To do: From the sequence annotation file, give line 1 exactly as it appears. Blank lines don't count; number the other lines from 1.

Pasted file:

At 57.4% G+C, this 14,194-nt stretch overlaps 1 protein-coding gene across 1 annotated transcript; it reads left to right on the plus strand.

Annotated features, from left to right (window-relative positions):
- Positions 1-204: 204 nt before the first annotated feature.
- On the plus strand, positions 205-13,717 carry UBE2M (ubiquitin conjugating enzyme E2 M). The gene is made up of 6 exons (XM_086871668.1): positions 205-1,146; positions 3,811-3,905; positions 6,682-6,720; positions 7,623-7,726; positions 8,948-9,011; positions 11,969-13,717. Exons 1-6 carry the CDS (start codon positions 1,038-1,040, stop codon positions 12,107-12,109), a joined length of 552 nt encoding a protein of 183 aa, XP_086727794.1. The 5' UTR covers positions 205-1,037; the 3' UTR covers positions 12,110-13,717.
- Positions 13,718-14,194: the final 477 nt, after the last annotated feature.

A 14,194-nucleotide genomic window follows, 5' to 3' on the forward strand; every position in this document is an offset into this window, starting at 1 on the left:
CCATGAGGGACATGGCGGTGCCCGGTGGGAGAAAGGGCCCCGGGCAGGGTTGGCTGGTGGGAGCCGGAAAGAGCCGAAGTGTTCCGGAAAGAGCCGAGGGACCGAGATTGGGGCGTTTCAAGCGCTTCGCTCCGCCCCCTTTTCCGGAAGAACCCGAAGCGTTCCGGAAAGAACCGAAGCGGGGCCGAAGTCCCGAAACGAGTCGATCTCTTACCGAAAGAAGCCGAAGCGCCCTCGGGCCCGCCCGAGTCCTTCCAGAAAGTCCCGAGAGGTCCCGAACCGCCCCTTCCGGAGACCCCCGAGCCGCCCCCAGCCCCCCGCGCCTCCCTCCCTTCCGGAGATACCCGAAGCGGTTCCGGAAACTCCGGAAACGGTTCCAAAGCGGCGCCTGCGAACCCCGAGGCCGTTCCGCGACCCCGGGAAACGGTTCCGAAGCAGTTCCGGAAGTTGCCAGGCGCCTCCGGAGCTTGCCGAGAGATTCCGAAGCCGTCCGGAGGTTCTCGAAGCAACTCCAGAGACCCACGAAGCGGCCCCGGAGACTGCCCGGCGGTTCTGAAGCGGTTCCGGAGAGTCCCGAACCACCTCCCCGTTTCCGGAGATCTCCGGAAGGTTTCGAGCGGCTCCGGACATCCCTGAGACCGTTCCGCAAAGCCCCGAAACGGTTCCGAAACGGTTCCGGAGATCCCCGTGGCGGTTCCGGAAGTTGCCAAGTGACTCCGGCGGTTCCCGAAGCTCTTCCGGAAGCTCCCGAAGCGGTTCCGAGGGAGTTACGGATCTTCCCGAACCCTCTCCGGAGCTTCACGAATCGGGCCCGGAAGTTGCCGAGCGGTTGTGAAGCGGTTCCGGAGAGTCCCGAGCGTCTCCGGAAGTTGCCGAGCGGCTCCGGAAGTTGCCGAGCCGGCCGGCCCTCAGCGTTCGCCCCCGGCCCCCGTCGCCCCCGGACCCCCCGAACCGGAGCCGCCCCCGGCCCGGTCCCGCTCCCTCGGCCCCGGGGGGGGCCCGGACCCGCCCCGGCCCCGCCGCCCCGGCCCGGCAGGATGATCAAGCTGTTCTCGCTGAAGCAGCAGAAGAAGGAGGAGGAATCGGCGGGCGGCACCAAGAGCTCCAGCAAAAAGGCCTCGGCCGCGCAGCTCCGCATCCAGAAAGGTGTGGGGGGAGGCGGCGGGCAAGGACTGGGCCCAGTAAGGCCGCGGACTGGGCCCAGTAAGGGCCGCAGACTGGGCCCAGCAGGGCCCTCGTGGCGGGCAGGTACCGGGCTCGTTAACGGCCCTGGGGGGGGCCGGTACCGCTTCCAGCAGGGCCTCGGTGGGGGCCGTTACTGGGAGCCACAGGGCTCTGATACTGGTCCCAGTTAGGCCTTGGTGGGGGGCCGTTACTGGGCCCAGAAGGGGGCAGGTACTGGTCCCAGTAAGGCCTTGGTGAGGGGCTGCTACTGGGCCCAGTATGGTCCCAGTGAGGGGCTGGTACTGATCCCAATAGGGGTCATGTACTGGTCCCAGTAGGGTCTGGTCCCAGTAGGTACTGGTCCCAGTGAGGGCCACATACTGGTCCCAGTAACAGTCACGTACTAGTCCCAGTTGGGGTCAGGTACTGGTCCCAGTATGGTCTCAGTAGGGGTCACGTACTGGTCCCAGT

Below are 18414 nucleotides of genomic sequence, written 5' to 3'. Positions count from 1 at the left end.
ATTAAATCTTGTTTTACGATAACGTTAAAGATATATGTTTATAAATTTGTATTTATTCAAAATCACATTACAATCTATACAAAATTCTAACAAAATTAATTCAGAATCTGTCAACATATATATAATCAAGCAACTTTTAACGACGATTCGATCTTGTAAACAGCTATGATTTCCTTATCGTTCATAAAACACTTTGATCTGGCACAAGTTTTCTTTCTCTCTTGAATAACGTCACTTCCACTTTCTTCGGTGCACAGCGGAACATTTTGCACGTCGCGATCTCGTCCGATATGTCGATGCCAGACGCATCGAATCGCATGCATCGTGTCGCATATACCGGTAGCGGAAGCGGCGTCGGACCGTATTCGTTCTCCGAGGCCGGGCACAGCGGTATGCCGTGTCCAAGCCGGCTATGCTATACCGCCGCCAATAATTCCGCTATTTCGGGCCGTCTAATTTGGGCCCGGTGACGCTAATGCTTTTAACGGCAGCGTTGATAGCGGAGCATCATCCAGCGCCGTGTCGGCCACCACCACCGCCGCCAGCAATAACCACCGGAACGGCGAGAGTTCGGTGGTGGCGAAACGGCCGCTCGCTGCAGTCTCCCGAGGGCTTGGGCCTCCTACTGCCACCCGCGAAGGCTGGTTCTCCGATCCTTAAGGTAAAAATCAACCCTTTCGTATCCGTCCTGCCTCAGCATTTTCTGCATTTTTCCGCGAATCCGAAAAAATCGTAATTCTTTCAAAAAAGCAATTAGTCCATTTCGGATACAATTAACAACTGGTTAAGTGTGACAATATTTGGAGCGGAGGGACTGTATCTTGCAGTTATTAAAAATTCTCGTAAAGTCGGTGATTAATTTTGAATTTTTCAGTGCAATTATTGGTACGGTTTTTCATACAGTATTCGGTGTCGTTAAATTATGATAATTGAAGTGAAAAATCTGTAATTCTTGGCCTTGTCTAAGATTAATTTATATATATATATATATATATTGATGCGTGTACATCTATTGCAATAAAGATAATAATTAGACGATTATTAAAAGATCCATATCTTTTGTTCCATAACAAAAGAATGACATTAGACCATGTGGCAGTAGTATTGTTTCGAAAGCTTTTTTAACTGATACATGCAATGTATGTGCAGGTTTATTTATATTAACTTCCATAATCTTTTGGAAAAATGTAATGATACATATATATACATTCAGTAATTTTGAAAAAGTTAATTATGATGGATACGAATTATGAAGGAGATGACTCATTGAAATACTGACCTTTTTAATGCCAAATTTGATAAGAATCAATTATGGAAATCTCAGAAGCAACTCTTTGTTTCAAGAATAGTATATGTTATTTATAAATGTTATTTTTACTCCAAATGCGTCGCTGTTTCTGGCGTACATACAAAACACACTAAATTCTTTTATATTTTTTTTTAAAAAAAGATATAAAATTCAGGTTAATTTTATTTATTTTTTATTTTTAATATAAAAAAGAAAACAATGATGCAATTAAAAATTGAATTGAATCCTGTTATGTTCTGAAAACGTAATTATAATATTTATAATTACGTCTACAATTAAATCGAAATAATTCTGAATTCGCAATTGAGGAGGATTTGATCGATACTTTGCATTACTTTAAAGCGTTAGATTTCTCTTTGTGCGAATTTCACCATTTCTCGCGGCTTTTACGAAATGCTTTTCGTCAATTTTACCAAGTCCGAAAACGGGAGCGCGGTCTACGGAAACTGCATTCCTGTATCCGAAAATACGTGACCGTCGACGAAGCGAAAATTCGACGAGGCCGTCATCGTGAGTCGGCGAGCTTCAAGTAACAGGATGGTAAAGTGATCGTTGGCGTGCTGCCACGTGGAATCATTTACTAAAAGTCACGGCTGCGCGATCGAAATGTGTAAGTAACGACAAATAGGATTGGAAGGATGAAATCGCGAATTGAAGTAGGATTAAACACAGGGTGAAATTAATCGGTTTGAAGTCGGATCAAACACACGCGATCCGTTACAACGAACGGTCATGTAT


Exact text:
At 57.4% G+C, this 14,194-nt stretch overlaps 1 protein-coding gene across 1 annotated transcript; it reads left to right on the plus strand.